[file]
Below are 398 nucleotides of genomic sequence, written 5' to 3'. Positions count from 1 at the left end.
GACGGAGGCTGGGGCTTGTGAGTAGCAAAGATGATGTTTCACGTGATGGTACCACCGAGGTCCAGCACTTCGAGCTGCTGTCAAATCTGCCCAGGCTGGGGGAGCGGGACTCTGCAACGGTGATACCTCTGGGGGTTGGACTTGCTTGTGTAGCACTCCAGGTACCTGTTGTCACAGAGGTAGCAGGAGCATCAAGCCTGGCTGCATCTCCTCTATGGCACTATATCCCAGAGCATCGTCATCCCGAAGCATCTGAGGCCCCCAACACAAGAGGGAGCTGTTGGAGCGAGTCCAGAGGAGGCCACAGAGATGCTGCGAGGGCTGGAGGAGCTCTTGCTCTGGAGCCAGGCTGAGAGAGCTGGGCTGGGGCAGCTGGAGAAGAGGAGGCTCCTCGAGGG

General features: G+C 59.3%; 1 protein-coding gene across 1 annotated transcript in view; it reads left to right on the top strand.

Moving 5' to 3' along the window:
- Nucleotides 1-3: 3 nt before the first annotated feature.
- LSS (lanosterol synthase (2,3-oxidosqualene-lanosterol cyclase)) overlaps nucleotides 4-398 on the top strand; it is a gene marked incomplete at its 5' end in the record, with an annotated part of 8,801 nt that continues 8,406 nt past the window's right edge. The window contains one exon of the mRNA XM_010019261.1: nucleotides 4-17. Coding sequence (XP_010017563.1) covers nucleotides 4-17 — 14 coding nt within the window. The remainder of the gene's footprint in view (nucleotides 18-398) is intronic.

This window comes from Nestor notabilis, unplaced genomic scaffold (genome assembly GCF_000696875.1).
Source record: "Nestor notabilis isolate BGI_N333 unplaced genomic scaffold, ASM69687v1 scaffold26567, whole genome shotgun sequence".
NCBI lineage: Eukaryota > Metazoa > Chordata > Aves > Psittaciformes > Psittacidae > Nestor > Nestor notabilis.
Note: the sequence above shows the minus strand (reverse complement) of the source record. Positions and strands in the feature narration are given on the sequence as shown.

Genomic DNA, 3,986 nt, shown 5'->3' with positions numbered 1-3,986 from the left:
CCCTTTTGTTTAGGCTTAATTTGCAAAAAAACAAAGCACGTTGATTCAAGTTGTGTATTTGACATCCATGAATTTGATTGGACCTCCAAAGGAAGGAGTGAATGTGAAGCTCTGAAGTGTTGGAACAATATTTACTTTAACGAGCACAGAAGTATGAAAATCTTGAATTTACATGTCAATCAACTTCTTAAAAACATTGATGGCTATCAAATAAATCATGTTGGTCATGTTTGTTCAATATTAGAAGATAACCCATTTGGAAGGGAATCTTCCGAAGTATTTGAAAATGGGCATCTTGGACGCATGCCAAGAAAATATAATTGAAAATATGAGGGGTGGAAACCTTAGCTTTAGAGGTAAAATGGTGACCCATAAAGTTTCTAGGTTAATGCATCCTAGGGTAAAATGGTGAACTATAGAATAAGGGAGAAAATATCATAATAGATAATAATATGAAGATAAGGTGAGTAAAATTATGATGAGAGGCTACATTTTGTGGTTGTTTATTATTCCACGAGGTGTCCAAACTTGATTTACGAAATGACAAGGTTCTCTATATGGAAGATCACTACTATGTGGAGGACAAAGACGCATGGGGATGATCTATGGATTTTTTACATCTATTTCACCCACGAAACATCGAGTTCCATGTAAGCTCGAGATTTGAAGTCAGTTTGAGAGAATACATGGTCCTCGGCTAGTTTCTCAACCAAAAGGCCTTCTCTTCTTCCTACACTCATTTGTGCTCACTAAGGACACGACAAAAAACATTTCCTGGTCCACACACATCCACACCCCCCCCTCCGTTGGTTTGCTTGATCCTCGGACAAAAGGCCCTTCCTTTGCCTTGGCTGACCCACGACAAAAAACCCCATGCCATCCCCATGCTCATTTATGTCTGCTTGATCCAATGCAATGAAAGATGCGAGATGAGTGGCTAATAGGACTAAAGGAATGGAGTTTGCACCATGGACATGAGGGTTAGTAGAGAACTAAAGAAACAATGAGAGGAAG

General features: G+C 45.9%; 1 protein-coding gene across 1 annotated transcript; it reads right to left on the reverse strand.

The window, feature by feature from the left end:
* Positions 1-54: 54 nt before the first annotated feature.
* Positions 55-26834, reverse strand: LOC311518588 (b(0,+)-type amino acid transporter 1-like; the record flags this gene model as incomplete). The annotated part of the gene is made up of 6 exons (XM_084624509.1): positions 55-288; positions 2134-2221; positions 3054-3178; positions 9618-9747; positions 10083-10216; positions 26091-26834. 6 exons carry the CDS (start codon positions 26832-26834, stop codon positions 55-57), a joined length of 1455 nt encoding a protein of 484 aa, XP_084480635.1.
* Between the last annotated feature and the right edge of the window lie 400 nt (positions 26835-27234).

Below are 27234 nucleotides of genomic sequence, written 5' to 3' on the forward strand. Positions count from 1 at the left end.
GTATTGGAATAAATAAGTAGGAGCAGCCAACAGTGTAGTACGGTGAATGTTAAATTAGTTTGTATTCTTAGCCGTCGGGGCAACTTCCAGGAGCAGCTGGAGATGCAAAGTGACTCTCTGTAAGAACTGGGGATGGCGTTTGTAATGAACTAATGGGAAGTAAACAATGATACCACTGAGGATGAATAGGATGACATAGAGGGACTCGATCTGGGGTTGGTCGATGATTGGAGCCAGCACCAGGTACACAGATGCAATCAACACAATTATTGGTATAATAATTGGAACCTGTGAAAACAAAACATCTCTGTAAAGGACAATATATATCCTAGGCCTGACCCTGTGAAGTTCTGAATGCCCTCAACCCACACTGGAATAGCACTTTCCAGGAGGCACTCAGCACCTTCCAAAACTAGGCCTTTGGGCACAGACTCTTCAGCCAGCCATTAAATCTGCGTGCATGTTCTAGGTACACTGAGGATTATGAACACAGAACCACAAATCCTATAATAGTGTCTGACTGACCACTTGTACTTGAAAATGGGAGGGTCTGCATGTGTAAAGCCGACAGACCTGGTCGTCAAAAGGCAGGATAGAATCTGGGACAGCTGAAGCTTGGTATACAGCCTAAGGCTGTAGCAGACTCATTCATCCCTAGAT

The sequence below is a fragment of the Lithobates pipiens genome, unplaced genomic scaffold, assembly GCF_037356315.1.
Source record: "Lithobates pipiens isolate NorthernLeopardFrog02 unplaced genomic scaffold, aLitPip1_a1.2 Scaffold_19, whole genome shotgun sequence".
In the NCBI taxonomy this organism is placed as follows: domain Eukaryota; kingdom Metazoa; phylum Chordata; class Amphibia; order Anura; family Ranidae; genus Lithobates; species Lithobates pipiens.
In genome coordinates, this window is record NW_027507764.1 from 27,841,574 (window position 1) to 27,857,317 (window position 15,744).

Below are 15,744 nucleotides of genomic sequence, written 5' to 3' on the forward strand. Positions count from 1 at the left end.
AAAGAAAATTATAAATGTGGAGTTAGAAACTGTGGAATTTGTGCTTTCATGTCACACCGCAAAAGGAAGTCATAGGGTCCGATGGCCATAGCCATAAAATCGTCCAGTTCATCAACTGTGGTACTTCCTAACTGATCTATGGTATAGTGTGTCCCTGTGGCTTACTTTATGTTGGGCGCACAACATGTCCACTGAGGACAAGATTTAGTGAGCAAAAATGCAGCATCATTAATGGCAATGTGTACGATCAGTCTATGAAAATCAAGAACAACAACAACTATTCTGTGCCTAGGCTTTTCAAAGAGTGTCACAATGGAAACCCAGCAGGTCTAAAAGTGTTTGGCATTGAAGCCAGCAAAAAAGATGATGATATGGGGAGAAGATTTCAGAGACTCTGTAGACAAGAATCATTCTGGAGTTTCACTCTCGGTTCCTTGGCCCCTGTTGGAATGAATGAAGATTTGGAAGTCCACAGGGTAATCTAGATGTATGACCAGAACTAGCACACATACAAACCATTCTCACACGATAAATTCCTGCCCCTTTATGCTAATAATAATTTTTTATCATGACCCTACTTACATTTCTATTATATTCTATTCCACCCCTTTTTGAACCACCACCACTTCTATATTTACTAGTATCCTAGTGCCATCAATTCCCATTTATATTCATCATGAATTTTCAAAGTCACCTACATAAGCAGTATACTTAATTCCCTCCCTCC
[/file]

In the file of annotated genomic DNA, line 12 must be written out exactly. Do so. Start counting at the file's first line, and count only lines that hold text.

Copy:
CCCTTTTGTTTAGGCTTAATTTGCAAAAAAACAAAGCACGTTGATTCAAGTTGTGTATTTGACATCCATGAATTTGATTGGACCTCCAAAGGAAGGAGTGAATGTGAAGCTCTGAAGTGTTGGAACAATATTTACTTTAACGAGCACAGAAGTATGAAAATCTTGAATTTACATGTCAATCAACTTCTTAAAAACATTGATGGCTATCAAATAAATCATGTTGGTCATGTTTGTTCAATATTAGAAGATAACCCATTTGGAAGGGAATCTTCCGAAGTATTTGAAAATGGGCATCTTGGACGCATGCCAAGAAAATATAATTGAAAATATGAGGGGTGGAAACCTTAGCTTTAGAGGTAAAATGGTGACCCATAAAGTTTCTAGGTTAATGCATCCTAGGGTAAAATGGTGAACTATAGAATAAGGGAGAAAATATCATAATAGATAATAATATGAAGATAAGGTGAGTAAAATTATGATGAGAGGCTACATTTTGTGGTTGTTTATTATTCCACGAGGTGTCCAAACTTGATTTACGAAATGACAAGGTTCTCTATATGGAAGATCACTACTATGTGGAGGACAAAGACGCATGGGGATGATCTATGGATTTTTTACATCTATTTCACCCACGAAACATCGAGTTCCATGTAAGCTCGAGATTTGAAGTCAGTTTGAGAGAATACATGGTCCTCGGCTAGTTTCTCAACCAAAAGGCCTTCTCTTCTTCCTACACTCATTTGTGCTCACTAAGGACACGACAAAAAACATTTCCTGGTCCACACACATCCACACCCCCCCCTCCGTTGGTTTGCTTGATCCTCGGACAAAAGGCCCTTCCTTTGCCTTGGCTGACCCACGACAAAAAACCCCATGCCATCCCCATGCTCATTTATGTCTGCTTGATCCAATGCAATGAAAGATGCGAGATGAGTGGCTAATAGGACTAAAGGAATGGAGTTTGCACCATGGACATGAGGGTTAGTAGAGAACTAAAGAAACAATGAGAGGAAG